Kenan Onel, MD, PhD, center, and his laboratory team: (back row) Timothy Best, left, Mark Sasaki, Eric Hungate, Sapana Vora, (front row) Imge Hular, left, and Kate Wolak.

others, are working closely together to follow up the t-AML study, Onel said. The mapping of the human genome in 2003 raised hopes of a “genomic revolution” in which sequencing would illuminate the genetic profiles of different diseases, lighting the way to new, targeted therapies. Genome wide association studies (GWAS), whereby a person’s DNA is scoured to identify genetic variations associated with particular conditions, were viewed as a key way to realize this vision. But while they have identified numerous genetic mutations linked to diseases, these associations have mostly been so weak as to be “meaningless,” said Onel. The genomic revolution has been delayed. “The failure of most GWAS stem from their inability to adequately characterize environmental exposures,” said Best, a graduate student in the University’s Committee on Cancer Biology and a member of Onel’s lab. By focusing on t-AML and postHodgkin second cancer, Onel and his team introduced a more nuanced approach. They could account not only for genetic factors, but also for environmental variables (something GWAS have hitherto been largely blind to) and the interplay between them — so-called “exposure-driven genetic susceptibility.” Using GWAS, Onel set out to capture the nature and nurture of cancer.

In the Nature Medicine study, his team analyzed a pool of patients exposed to a single, known toxin, but in which only a subset developed cancer as a result. They could ask the question, what was genetically different in the cohort that developed cancer versus the one that stayed healthy? “When you take strong potentiating events like chemo- or radiotherapy, you can pick out the genetic variants that play a strong role as a consequence,” said Le Beau. “It’s a unique approach that maximizes the power of GWAS at a time when people have become a little disenchanted with them.” It also advances an emerging view of cancer that is moving away from segmenting it by organ of origin toward identifying cellular mechanisms that may be common across ostensibly disparate cancers. Onel and his team note in Nature Medicine that the variants linked to susceptibility to postHodgkin second cancer affect PRDM1, a gene “frequently lost in many cancer types,” for example. “Although cancer is complex, we’re seeing it converge on the same cellular pathways,” said Le Beau. “Drugs you identify for one disease may be effective in others.” Onel, who received his MD and PhD at Cornell University, had long aspired to attempt this sort of inquiry, but it was only when he arrived at the University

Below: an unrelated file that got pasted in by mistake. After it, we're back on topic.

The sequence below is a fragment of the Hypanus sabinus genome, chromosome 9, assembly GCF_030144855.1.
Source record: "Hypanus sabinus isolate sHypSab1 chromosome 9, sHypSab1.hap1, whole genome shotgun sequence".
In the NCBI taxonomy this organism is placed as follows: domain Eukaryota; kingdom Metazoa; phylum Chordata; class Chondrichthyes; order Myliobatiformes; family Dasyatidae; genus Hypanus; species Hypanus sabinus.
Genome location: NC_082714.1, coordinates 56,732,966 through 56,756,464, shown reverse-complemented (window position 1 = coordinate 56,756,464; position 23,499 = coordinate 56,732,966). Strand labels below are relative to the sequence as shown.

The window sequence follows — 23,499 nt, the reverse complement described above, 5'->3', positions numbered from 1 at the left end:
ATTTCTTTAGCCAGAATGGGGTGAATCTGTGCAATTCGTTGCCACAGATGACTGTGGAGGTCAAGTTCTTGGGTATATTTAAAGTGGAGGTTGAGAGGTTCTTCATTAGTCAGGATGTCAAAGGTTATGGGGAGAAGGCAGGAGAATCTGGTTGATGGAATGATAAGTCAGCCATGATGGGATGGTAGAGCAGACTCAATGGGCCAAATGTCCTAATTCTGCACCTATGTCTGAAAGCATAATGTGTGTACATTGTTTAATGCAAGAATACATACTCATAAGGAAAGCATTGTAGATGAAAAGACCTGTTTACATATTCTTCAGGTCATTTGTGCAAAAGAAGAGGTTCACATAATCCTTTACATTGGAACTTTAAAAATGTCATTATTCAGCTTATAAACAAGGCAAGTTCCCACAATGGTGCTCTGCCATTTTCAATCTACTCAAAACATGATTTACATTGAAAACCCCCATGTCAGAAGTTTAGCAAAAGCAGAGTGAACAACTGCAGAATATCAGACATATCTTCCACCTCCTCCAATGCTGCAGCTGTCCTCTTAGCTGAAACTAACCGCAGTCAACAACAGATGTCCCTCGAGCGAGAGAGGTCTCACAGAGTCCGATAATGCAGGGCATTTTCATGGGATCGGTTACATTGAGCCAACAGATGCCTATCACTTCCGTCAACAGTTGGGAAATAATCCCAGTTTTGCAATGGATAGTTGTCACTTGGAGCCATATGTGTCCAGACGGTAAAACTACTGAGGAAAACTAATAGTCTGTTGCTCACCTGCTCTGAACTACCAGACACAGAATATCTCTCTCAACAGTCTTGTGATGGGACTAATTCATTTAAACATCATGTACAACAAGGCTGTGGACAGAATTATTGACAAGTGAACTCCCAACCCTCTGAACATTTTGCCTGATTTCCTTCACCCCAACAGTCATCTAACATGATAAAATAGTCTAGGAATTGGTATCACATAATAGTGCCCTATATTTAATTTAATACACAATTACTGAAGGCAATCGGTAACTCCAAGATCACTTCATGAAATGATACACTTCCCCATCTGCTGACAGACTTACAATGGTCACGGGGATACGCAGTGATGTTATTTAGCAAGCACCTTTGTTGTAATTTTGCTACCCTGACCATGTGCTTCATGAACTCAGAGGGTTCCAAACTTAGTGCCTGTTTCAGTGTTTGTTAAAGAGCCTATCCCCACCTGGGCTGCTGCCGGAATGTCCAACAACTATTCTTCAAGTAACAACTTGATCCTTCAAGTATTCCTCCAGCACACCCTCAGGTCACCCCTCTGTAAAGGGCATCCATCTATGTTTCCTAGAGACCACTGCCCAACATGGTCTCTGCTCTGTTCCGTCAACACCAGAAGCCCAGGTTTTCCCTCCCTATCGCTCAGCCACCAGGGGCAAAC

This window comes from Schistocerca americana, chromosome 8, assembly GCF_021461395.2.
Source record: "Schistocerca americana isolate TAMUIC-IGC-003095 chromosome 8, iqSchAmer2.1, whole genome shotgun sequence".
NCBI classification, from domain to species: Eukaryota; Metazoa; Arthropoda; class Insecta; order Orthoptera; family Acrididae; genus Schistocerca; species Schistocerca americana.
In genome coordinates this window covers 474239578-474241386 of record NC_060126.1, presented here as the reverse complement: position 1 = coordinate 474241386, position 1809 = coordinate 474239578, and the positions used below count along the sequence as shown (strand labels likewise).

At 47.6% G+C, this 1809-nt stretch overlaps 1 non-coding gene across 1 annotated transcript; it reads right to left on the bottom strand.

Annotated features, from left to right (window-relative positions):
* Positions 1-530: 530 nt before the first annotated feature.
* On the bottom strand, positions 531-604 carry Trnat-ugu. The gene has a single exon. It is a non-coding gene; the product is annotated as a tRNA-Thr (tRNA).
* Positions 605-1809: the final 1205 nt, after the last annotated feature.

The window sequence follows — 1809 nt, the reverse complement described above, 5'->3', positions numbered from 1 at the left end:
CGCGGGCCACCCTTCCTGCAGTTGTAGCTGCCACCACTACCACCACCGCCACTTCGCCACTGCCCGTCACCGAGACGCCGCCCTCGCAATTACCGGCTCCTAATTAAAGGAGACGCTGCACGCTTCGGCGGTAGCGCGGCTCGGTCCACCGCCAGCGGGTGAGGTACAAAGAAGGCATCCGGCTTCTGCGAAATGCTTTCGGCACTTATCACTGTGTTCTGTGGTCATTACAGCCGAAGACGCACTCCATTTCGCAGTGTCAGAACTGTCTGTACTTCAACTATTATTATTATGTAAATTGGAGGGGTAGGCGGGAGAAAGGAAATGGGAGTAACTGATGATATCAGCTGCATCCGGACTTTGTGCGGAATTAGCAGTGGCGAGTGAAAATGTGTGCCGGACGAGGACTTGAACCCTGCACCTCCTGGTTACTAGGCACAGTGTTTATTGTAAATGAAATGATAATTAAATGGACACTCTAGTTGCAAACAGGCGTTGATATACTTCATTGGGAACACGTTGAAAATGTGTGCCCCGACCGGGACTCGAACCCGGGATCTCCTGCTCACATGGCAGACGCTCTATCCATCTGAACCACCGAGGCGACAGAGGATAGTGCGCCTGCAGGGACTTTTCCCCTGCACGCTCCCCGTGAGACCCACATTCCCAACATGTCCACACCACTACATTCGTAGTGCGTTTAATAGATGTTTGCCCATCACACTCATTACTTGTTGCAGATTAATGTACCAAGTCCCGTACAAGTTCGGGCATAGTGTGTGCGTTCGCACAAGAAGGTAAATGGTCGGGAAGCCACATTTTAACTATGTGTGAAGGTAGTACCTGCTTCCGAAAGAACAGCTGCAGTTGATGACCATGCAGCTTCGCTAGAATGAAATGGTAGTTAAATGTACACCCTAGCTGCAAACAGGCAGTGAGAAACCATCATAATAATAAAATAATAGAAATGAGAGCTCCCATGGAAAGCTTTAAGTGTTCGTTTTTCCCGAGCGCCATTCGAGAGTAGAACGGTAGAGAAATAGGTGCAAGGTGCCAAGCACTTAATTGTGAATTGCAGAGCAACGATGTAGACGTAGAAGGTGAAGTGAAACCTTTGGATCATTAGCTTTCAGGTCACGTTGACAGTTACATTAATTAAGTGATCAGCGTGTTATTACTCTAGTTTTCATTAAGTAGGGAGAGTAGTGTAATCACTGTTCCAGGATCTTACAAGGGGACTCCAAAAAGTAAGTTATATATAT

of Chicago in 2004 that he found the resources to put his ideas into action. The University had painstakingly collected records of patients with t-AML, providing the raw material and impetus for his work. “It enabled us to do an experiment no one else could do,” he said. For his part, Onel brought an irrepressible spirit, and a flair for collaboration and connecting the dots, say colleagues and students. “Ken thinks big and is extremely upbeat and positive in his approach to science,” said Le Beau. “All our projects have multiple collaborators and the need to get samples from different labs,” said Mark Sasaki, PhD’07, whom Onel helped advise toward his doctorate in cancer biology and who recently joined Onel’s lab as a postdoctoral fellow in genomics, having completed a postdoctoral fellowship in neuroscience at the University of Oregon. “A lot of our ability to do them is Ken going to meetings, Ken talking to people. He really pushes the interdisciplinary aspect.” In his latest venture, Onel has joined forces with Professor of Ecology and Evolution Chung-I Wu, PhD, in an intriguing and potentially groundbreaking study that is applying principles from evolutionary biology to cancer. By conceiving of cancer cells as analogous to any other population of organisms in facing selective pressures (competition between cells and the depredations of the body’s natural defense mechanisms, for example) that shape their evolution, they hope to identify the genes that drive cancer development with greater precision. “It’s an evolutionist meets a cancer biologist,” said Wu. “I’ve learned so much from him and I hope he finds my perspective useful.” To Onel, it’s another piece of a complex puzzle. “Again, it is big picture,” he said. “It is about how we get cancer; why some people get it and others don’t. The t-AML studies gave us information about genetic predisposition in the context of environmental exposure; the evolution stuff will enable us to study the transition from normal to cancer. And ultimately they’re going to connect.”




Researching where

religion and medicine meet